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Law School Case Brief

Essex Universal Corp. v. Yates - 305 F.2d 572 (2d Cir. 1962)

Rule:

It is illegal to sell corporate office or management control by itself: that is, accompanied by no stock or insufficient stock to carry voting control. Under a contract for ownership of a majority of stock it is permissible for the seller to choose to facilitate immediate transfer of majority control.

Facts:

Essex Universal Corporation (“Essex”) purchased controlling shares in stock of company from Herbert J. Yates pursuant to contract allowing Yates to retain certificates as security and that gave Essex right to demand resignation and replacement of majority of purchased company's board of directors. The lower court declared the agreement to be invalid.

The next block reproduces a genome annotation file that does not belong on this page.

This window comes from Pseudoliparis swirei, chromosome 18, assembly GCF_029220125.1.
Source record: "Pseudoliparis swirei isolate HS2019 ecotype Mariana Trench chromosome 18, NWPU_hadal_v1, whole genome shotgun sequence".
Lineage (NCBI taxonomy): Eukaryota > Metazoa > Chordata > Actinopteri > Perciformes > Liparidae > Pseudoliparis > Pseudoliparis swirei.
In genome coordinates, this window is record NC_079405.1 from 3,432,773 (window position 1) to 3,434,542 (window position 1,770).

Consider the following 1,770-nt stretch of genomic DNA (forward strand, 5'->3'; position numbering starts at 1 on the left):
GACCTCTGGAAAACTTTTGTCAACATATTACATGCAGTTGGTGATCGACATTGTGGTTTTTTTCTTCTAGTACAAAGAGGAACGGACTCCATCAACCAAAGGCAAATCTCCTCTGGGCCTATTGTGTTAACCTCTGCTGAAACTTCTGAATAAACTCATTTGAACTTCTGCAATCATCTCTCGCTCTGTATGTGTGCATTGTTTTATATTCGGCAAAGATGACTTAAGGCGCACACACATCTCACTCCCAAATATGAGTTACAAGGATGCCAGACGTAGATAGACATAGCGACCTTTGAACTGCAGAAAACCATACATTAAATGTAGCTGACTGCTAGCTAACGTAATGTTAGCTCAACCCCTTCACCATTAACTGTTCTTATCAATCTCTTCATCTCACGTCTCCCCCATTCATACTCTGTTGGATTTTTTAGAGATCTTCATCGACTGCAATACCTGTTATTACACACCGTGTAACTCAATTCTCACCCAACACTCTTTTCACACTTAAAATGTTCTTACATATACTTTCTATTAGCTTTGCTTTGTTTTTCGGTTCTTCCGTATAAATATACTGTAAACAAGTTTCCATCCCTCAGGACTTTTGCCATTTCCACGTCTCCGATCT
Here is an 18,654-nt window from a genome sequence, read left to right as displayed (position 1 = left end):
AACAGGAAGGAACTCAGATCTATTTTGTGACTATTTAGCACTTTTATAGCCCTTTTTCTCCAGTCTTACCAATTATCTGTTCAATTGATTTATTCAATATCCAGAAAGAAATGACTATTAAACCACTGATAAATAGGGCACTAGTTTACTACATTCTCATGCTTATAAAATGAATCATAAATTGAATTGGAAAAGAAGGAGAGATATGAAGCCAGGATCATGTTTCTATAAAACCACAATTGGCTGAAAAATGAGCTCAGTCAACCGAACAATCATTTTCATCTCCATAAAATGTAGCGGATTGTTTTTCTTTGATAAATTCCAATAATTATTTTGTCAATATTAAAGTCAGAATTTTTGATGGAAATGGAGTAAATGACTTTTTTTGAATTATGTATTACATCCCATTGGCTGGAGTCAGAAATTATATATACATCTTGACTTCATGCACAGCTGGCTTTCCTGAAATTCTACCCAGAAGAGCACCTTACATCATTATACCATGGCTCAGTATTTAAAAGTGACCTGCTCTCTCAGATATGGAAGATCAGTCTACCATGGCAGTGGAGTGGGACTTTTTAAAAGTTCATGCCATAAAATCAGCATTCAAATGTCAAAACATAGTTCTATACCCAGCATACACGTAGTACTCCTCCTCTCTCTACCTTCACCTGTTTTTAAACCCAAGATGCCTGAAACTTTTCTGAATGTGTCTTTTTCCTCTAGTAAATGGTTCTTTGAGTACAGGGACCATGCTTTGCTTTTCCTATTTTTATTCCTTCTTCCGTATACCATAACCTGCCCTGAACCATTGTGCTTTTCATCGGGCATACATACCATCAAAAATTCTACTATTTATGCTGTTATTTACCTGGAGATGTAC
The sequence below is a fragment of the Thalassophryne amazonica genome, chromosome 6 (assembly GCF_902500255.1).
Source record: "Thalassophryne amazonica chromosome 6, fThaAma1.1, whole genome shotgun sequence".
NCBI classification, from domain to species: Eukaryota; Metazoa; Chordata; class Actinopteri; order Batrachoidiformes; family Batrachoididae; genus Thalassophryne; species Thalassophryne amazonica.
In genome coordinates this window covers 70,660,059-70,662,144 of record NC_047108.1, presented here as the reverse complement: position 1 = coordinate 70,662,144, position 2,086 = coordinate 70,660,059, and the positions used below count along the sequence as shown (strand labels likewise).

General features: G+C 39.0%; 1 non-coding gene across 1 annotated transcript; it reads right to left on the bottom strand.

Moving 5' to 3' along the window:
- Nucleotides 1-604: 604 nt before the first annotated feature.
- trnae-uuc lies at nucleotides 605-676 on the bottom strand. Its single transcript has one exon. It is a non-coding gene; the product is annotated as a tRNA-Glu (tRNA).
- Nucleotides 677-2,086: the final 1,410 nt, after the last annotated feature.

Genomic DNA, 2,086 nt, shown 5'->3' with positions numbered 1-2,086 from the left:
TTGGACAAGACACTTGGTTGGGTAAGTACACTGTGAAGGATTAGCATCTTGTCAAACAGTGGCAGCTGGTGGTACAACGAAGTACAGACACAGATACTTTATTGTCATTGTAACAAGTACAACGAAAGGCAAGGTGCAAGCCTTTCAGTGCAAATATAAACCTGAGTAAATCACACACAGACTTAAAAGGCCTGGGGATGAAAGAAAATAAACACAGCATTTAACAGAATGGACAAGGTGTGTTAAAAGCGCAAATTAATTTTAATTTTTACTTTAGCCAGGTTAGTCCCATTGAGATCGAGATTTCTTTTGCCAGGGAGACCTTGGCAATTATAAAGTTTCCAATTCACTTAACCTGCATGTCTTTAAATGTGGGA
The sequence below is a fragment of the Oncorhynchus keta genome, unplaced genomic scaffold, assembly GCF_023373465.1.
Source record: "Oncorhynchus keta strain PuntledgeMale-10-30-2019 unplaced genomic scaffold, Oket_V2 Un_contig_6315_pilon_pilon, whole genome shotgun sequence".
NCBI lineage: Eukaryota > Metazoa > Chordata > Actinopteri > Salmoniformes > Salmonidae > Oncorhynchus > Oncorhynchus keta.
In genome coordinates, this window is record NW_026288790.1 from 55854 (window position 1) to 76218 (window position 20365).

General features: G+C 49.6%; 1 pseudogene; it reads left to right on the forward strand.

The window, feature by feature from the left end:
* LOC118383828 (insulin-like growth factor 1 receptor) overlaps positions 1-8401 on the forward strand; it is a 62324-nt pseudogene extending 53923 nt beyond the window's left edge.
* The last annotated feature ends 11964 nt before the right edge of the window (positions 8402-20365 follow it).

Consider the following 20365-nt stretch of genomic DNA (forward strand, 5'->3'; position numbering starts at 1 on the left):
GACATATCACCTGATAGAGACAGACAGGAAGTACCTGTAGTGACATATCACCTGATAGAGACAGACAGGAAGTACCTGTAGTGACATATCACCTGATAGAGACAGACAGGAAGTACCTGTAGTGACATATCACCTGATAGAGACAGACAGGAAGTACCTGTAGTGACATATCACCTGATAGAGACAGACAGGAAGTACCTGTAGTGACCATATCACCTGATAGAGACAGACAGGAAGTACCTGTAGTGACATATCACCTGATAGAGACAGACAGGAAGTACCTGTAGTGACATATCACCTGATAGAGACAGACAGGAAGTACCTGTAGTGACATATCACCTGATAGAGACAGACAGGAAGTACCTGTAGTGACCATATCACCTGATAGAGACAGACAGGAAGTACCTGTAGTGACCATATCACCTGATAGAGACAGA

Issue:

Was a contract for the sale  of a controlling interest in a New York stock corporation invalid?

Answer:

No

Conclusion:

The Court disagreed with the lower court’s decision because, though an agreement to sell control of management of corporation by itself is invalid, Essex was actually buying substantial percentage of company's stock. It was not improper for defendant to derive premium from sale of controlling block of stock. There was no suggestion that transfer of control carried any threat to interests of company or its shareholders. Because contract was for ownership of majority of stock and because it was permissible for seller to choose to facilitate immediate transfer of majority control, contract was permissible.

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